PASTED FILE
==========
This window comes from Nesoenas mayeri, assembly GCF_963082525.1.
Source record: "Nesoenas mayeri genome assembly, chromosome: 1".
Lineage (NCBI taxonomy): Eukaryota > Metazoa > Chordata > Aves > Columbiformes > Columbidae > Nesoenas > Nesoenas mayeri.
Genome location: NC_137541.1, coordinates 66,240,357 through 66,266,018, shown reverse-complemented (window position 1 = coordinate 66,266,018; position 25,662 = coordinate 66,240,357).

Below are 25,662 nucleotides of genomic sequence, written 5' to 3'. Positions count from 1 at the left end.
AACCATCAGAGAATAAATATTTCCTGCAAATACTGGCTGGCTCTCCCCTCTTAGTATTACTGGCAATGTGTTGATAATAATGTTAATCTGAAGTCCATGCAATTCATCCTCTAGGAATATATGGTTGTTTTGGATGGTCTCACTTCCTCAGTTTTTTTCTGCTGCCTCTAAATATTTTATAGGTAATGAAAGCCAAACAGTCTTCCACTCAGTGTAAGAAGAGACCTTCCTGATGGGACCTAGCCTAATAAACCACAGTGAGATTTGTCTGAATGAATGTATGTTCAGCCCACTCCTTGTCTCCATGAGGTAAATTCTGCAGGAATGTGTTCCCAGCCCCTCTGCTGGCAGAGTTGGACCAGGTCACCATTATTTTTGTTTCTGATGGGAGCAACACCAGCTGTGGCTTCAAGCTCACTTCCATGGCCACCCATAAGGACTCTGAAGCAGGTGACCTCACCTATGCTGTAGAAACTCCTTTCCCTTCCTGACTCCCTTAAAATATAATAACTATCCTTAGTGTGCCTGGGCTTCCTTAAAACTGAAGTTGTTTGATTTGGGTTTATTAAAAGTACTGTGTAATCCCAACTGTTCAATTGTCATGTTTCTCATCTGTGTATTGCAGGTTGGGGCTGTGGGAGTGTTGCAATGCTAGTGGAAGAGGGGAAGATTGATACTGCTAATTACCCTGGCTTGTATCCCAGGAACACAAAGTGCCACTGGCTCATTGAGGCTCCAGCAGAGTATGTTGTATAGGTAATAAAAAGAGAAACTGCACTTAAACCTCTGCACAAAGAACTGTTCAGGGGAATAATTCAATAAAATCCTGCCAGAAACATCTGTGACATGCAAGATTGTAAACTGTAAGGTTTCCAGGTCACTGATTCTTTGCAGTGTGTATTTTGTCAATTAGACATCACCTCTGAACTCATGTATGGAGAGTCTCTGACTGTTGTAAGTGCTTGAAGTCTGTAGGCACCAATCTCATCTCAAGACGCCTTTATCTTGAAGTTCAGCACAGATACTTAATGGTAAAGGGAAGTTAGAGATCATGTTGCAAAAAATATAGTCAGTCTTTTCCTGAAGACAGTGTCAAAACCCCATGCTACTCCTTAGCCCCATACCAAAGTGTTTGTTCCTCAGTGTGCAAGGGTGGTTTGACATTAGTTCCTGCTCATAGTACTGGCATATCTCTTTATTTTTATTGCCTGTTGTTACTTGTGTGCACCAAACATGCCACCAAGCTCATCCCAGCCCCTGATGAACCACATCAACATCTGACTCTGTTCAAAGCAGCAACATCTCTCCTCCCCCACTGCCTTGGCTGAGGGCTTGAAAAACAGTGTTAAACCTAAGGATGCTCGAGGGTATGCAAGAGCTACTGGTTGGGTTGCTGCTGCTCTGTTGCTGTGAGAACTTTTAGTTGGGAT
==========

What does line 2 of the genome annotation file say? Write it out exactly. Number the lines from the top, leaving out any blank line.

Source record: "Nesoenas mayeri genome assembly, chromosome: 1".